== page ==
Facts

Contact person:
Lotta Sjögran
Financers:
  • Malmö University
Responsible at Malmö University:
Charlotta Sunnqvist
Project members:
Time frame:
01 September 2017 - 01 September 2021
Faculty/department:
Research subject:

About the project

Violence of violence is a widespread problem in society (BRÅ, 2016) and the research shows that people who have been subjected to violence also report mental ill health to a greater extent than people without experience of violence (NCK, 2013). A Swedish population study reported that post-traumatic stress disorder (PTSD), depression, deliberate self-harm and substance abuse was more common among men who had been exposed to violence at some time during their life course. However, many men often refrain from telling about their experiences of violence (NCK, 2014).

Men with severe mental disorder are more exposed to violence than the rest of the population (Goodman et al, 2001; Latalova, 2014, Bengtsson & Tops, 2012). A study from the US also shows that men who seek psychiatric care are also more exposed to intimate partner violence (Chang, 2011), which is one of the few studies done on the subject.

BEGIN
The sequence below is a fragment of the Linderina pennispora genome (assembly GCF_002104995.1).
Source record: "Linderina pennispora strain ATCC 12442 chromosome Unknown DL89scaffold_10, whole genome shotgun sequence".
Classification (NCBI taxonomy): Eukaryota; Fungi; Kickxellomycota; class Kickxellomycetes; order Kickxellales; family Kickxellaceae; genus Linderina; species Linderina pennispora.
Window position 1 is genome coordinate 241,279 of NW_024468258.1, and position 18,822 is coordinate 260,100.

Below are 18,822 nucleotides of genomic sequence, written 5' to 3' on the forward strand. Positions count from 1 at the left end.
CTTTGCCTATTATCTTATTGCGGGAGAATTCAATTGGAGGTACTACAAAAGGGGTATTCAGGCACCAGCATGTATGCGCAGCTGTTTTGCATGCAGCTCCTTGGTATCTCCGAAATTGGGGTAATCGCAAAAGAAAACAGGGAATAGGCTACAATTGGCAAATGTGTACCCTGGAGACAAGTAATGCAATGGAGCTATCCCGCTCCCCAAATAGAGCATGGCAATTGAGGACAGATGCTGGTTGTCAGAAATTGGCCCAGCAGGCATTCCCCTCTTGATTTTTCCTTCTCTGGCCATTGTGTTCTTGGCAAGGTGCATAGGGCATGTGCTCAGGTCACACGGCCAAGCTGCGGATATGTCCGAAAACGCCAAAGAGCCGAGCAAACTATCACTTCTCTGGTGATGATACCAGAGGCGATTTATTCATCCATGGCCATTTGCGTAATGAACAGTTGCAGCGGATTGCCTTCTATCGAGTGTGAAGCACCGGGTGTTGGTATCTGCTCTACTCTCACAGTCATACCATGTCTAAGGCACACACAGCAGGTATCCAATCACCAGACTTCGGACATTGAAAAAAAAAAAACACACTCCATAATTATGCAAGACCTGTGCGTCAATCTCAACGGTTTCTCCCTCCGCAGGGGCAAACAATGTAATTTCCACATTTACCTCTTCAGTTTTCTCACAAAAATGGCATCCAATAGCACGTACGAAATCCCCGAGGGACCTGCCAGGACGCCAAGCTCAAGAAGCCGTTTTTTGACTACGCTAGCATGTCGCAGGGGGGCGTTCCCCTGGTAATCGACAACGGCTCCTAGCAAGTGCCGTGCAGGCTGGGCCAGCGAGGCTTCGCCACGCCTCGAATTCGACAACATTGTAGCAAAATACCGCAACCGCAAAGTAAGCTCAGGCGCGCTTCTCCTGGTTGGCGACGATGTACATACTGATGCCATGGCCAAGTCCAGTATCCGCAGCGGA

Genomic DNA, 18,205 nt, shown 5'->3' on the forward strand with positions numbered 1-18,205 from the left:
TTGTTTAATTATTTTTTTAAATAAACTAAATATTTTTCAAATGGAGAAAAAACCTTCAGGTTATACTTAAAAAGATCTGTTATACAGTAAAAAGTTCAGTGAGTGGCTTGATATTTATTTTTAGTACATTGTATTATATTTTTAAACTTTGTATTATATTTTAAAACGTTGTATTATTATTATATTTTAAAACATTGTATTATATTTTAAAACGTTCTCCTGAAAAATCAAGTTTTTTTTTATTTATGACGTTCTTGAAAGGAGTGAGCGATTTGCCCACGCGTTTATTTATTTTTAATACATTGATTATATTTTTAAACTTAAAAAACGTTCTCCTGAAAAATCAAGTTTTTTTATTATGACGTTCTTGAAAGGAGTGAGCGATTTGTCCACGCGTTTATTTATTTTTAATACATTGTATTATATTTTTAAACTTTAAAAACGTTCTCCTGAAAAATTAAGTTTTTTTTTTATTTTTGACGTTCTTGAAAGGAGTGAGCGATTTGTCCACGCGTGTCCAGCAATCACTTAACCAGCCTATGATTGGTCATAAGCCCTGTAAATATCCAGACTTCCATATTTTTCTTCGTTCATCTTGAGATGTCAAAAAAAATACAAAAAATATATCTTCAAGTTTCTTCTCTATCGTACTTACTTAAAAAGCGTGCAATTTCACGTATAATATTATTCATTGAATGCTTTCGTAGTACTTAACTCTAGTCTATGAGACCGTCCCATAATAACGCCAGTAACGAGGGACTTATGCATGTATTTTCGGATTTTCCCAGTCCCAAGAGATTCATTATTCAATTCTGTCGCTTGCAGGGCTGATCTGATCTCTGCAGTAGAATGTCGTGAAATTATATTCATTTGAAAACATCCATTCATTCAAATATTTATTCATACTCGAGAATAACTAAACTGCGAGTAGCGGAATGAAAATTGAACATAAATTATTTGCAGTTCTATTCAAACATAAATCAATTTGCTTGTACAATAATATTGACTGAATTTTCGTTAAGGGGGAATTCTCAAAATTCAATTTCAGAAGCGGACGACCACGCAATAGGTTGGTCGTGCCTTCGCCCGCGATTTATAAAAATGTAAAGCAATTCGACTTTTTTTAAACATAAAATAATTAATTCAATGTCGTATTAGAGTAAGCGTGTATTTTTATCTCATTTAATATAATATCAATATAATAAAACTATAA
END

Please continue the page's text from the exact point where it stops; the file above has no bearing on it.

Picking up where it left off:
The aim with this study is to chart and illuminate life events and disclosure of abuse as well as mental ill health during the life course, among men in general psychiatric- and addiction care. 

Violence as the cause of illness and ill-health needs to be examined by the health care system in order for a good care to be offered (NCK, 2013). The National Board of Health and Welfare recommends that questions about violence be routinely asked as soon as there is a suspicion of violence (SOSFS 2014: 4). To be able to identify these people and be able to offer adequate care to these patients, we need more knowledge about this group (Oram et al, 2013). This is in accordance with the Health and Medical Care Act (2017: 30) regarding equal care on equal terms for the entire population.

By highlighting men's exposure to violence and their mental illness during a life course, understanding can increase how these experiences affect their mental health and how psychiatric care can develop a better treatment, nursing care and treatment for male victims of violence.